Premium puts the squeeze on cheap seats

Even as airlines like Etihad unveil even more luxurious seating and sleeping options on their big jets, the outlook has never been bleaker space-wise for those hoping to fly at restricted "headline" fare rates.

Three weeks ago, Traveller's Check detailed how US domestic "low-cost" carrier JetBlue has built a transcontinental empire offering the most spacious economy seating in the American skies.

And in Japan, the No.3 airline behind Japan Airlines and All Nippon Airways (ANA), Skymark, faced with renewed competition from low-cost airlines, has taken a gamble on part of its fleet – A330s and A380 super-jumbos – replacing economy seating with either premium economy or business class only.

But these are isolated exceptions to the dominant airline trend that has been getting progressively worse for the past 20 years: there is a carefully calculated floorspace for each chair in each class and, as competition for those willing to pay a premium intensifies, the space being allocated to the cheapest seats is shrinking.

For example, while Etihad Airways of Abu Dhabi this morning rolls out its seating options in the A380 super-jumbos it will be operating from December, Airbus is simultaneously talking to A380 customers like Etihad about a super-squeezy new 11-abreast economy class which it has on the drawing board.

The manufacturer reckons it can cram in an extra 35 to 40 economy seats per aircraft by raising the floor underneath the main cabin and therefore enable operators to use 11-abreast seating instead of 10-abreast.

Along with Gulf neighbour Emirates Airline, Eithad was an early adopter of 10-abreast economy seating instead of the nine-abreast intended by the manufacturer aboard the Boeing 777-300ER.

And Eithad's new Boeing 787 Dreamliners will have the maximum nine-abreast seating instead of the manufacturer's intended eight-abreast, although Jetstar's new 787s are setting the record for the most seats crammed into the Dreamliner space.

Contrast Jetstar's 335-seat two-class layout with ANA's version of the same plane which seats just 158 passengers.

But many more short-haul travellers are likely to be affected over the next few years by concessions made by Airbus to operators of its A320 planes.

In order to reduce the fractional advantage enjoyed by competitor Boeing's 189-seat 737-800, the French manufacturer has worked out a way to jam six more seats into the A320, to take the maximum from 180 seats – the configuration used by Jetstar and Tigerair – to 186 seats.

US magazine Aviation Week says Airbus has been trying to score a deal for up to 200 A320 sales to International Airlines Group, which includes British Airways, Spanish flag carrier Iberia and Barcelona-based LCC Vueling.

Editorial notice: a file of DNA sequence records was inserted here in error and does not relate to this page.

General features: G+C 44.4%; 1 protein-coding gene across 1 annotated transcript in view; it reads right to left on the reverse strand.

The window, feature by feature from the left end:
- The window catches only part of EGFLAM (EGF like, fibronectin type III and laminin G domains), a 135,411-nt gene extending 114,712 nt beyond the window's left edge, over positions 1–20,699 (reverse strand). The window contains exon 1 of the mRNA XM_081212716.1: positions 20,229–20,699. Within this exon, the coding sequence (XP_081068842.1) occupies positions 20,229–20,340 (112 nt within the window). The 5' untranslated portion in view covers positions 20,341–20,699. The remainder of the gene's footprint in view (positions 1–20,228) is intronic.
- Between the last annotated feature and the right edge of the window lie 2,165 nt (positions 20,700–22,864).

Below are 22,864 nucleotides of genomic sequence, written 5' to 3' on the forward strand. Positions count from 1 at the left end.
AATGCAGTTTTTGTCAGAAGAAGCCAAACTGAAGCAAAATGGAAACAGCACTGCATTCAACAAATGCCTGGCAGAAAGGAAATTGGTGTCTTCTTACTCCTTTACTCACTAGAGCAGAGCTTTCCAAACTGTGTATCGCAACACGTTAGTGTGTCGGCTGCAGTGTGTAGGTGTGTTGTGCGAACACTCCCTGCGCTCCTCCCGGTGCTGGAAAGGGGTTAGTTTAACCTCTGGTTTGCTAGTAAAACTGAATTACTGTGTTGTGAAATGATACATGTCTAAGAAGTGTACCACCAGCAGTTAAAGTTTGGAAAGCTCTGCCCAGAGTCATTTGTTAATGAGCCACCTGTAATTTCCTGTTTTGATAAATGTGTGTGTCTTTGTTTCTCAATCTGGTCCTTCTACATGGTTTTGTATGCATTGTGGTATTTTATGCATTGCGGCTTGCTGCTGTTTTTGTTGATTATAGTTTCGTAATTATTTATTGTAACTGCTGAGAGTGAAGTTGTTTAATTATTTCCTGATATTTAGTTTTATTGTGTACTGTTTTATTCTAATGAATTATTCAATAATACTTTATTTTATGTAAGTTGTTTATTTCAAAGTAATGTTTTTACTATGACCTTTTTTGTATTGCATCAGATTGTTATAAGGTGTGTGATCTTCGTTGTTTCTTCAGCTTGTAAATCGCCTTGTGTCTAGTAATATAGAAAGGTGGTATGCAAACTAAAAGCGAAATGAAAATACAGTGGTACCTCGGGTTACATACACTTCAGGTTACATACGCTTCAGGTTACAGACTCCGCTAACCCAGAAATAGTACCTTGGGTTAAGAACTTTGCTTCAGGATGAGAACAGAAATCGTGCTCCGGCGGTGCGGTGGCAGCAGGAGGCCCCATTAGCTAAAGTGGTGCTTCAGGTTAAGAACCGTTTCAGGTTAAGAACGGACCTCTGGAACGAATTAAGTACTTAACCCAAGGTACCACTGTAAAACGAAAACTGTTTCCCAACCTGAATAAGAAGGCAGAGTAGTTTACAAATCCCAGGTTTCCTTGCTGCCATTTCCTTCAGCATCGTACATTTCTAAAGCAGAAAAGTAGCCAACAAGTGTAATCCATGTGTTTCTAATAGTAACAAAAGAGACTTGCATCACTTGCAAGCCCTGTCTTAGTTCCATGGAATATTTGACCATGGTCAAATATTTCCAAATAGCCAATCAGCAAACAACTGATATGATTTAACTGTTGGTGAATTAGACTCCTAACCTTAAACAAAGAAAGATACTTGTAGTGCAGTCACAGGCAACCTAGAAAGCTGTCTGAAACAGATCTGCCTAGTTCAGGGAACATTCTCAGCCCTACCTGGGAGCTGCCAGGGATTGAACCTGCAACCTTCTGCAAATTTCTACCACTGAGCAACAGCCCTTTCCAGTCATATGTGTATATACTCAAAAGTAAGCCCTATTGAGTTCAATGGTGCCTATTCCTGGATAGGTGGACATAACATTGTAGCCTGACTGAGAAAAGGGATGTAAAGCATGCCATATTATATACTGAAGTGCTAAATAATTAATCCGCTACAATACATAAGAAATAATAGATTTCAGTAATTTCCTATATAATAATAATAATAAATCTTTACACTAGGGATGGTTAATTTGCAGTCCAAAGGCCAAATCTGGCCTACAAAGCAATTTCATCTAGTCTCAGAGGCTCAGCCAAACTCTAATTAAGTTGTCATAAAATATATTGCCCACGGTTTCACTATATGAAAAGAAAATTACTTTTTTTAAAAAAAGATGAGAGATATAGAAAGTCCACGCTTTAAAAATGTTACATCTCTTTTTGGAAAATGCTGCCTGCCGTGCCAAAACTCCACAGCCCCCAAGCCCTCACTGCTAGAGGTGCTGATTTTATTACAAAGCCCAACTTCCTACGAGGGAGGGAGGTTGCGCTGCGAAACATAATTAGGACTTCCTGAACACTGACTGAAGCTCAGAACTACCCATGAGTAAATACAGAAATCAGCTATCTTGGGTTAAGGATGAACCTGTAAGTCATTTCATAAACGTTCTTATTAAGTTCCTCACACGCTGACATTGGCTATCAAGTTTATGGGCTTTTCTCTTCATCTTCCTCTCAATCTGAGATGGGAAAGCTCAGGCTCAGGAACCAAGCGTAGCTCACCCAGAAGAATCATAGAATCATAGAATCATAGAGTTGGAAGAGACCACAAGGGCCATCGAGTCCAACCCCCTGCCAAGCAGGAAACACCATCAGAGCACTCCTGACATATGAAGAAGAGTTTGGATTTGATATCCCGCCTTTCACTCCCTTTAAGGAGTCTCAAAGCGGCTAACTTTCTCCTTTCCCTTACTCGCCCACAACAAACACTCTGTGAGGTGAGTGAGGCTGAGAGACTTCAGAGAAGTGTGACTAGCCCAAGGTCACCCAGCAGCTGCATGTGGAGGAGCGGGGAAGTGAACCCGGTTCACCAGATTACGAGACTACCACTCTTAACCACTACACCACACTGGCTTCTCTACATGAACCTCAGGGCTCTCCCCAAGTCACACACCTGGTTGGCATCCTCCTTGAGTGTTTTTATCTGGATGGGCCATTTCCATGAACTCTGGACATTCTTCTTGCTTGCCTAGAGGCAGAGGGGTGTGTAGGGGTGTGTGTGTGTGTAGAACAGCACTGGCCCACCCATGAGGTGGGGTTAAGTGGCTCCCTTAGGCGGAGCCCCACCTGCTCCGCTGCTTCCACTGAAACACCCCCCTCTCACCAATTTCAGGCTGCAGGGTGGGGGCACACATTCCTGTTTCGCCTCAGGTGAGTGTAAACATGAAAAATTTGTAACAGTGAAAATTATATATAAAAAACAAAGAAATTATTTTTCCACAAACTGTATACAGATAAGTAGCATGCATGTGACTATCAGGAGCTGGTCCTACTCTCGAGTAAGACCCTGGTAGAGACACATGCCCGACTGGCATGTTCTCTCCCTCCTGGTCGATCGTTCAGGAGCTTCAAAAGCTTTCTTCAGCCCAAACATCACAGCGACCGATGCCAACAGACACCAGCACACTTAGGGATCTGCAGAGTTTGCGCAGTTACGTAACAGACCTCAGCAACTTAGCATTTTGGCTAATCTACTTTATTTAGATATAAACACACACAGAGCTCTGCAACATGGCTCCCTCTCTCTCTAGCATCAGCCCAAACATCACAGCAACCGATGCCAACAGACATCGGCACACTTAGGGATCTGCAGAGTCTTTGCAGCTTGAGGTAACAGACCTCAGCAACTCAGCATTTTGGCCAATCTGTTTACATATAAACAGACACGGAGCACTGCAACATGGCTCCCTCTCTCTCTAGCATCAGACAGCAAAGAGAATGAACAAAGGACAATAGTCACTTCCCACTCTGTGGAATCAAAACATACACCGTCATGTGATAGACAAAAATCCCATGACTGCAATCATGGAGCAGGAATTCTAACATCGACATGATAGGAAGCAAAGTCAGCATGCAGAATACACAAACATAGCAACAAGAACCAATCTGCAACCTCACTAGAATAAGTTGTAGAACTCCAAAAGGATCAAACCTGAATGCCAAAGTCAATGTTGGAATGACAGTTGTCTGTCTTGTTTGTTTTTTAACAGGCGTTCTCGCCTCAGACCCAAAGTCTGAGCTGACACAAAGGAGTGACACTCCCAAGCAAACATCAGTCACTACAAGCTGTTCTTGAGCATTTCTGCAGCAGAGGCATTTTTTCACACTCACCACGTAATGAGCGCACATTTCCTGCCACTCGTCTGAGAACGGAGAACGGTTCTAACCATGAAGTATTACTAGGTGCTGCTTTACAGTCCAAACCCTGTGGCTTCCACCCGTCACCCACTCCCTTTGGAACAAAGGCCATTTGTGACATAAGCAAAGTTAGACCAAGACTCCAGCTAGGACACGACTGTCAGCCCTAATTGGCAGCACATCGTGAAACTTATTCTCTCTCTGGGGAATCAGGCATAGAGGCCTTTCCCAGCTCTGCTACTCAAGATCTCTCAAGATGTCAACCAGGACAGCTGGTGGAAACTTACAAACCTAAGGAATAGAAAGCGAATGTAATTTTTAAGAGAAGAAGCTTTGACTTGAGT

"According to industry sources, one key element for Airbus to be able to win the Vueling order was the promise to be able to fit 186 seats in the cabin," Aviation Week reports. "Airbus has done some significant interior redesign work and has more in the works. Many airlines have either already installed or are in the process of installing slim backrest seats that allow the airlines to reduce pitch and gain space for several more seat rows.

"Airlines can opt to move the rear lavatories to immediately in front of the rear pressure bulkhead if they accept a smaller [food] galley at the same time. That way, another row of seats can be added.

"The move to 186 seats is likely to trigger other changes, too. Airbus is looking at installing moveable bins that would be aimed at increasing overhead storage space."

The forward space per economy seat row is already as little as 73-76 centimetres (29-30 inches) in the A320 and the 737 operated by Virgin Australia, Tigerair, Qantas and Jetstar.

That compares with the "old" economy standard of 81 centimetres (32 inches) and the new 86-centimetre standard pioneered in the US by low-cost carrier JetBlue, as Traveller's Check reported on April 14.

Meanwhile, as reported this morning, for an early guestimate of around $80,000 return from Sydney to London, Etihad will shortly be offering a three-room first-class "residence" – a cut-price product designed to attract executives who would otherwise use private jet charter.

If you're prepared to fly to the Etihad schedule and forego the flexibility of a bizjet that leaves when you're ready, eighty grand is a steal when private jet charter quotes start at around $350,000.

It's all about market "segments". And bargain-hunters paying for their own ticket are at the bottom of the pile.

In your experience, which airline has the worst economy seating? If you're paying for your own ticket, have you upgraded to premium economy to escape sardine class? Leave a comment below.